Ethiopian Schoolchildren Teach Parents to Eat their OFSP



Parents worldwide often bemoan the fact that their children aren’t willing to try new foods. Scores of specialty cookbooks have been written on how to hide veggies in child friendly foods like spaghetti or mashed potatoes. In Ethiopia, however, the International Potato Center (CIP) and Irish Aid are turning the tables and working through children as one strategy to get their parents to adopt OFSP as a staple food in the local diet.

One site of this revolution is on the Adebra School garden plots in the Tigray region of Ethiopia. As members of the science club work the land, cultivating kale, peppers, tomatoes, cabbages, potatoes, with an emphasis on the Vitamin-A rich orange fleshed sweetpotato (OFSP) they learn new feeding habits that fortify their bodies. Led by their social science teacher, Ato Hafte Kidano, the children are taught how to grow, prepare and consume OFSP, and the vital role that Vitamin A and micronutrients play in the health of mothers and young children. “If we eat [OFSP], we can protect against different diseases, gain better eyesight, and have vigilant minds,” Kidano teaches them. Lessons they take home and share with their parents.

Working the land, however, is not enough. Children need to learn to love the taste of a new food and begin asking for it at home. With that in mind as part of the World Food Program’s (WFP) school wide feeding program the garden’s OFSP harvest goes to provide up to two nutritious meals a week to the science club’s 800 fellow classmates. Their OFSP is cooked up as new versions of local favorites such as injera, a thin bread in disk form, served at most meals. Over time the children develop a taste for the sweet vitamin rich sweetpotato and begin asking for it at home.

“The secret is that children like it,” says Haile Tesfay a CIP/Irish Aid project coordinator in Tigray. “We provided a lot of OFSP training to adults but when it came to them taking the vine home to grow it, we weren’t successful. OFSP is very sweet and (adults) consider it a child’s food. Children don’t have defined feeding habits but adults are already set. Children can convince their father or mother because they want to make their children happy.”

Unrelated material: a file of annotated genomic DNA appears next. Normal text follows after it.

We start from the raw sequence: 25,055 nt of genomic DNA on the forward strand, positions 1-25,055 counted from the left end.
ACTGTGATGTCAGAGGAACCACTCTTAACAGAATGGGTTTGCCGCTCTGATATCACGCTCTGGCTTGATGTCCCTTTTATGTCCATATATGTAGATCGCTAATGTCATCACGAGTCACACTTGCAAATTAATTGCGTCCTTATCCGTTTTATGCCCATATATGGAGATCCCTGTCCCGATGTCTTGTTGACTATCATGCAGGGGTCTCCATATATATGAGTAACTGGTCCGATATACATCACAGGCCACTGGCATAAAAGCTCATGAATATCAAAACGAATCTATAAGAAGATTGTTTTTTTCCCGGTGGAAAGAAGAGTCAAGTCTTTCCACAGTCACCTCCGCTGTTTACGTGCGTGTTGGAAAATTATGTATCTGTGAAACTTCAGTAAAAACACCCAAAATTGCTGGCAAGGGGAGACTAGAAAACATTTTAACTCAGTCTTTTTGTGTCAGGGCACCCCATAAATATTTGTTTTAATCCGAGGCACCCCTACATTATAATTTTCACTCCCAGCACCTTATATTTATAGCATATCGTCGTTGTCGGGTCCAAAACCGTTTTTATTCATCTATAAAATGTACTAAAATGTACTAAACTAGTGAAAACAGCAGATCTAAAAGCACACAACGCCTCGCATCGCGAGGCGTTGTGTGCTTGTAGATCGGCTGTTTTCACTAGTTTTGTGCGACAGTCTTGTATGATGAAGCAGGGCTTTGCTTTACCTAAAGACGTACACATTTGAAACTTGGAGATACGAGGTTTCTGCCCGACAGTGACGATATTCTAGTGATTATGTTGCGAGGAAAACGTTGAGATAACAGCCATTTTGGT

CIP and Irish Aid Make School Feeding Program Sustainable


When the WFP started its feeding program in Adebra five years ago, the food provided was brought in from outside. While it was effective in helping boost the nutritional levels in children it was a temporary fix and not a long-term solution. In a region where five out of every ten children younger than the age of 5 are stunted and one in ten is severely underweight nutritional support is an imperative, but it is much more impactful when given in the form of meals that can be grown and prepared at home. CIP and Irish Aid saw potential and proposed starting school garden programs in four schools with an emphasis on OFSP and transformed the process of planting and caring for crops into life changing lessons.

Chronically food insecure Tigray faces multiple challenges for food production. Reliance on seasonal rains for irrigation coupled with poor soil fertility has resulted in diminishing harvests. Farming families generally can only feed themselves with the food they grow for up to six months of the year. For the remainderblog21 of the year, families rely on food assistance and working as day laborers while also resorting to coping strategies such as cutting back on meals. OFSP has been adapted to grow well in harsh conditions. It requires minimal input and produces harvests even in times of drought. Only a half a cup of OFSP roots is enough to provide enough beta carotene to provide the daily Vitamin A for a growing pre-schooler — a dietary coup in Sub-Saharan Africa where Vitamin A deficiency is the leading cause of blindness, disease, and premature death for pregnant women and children under 5.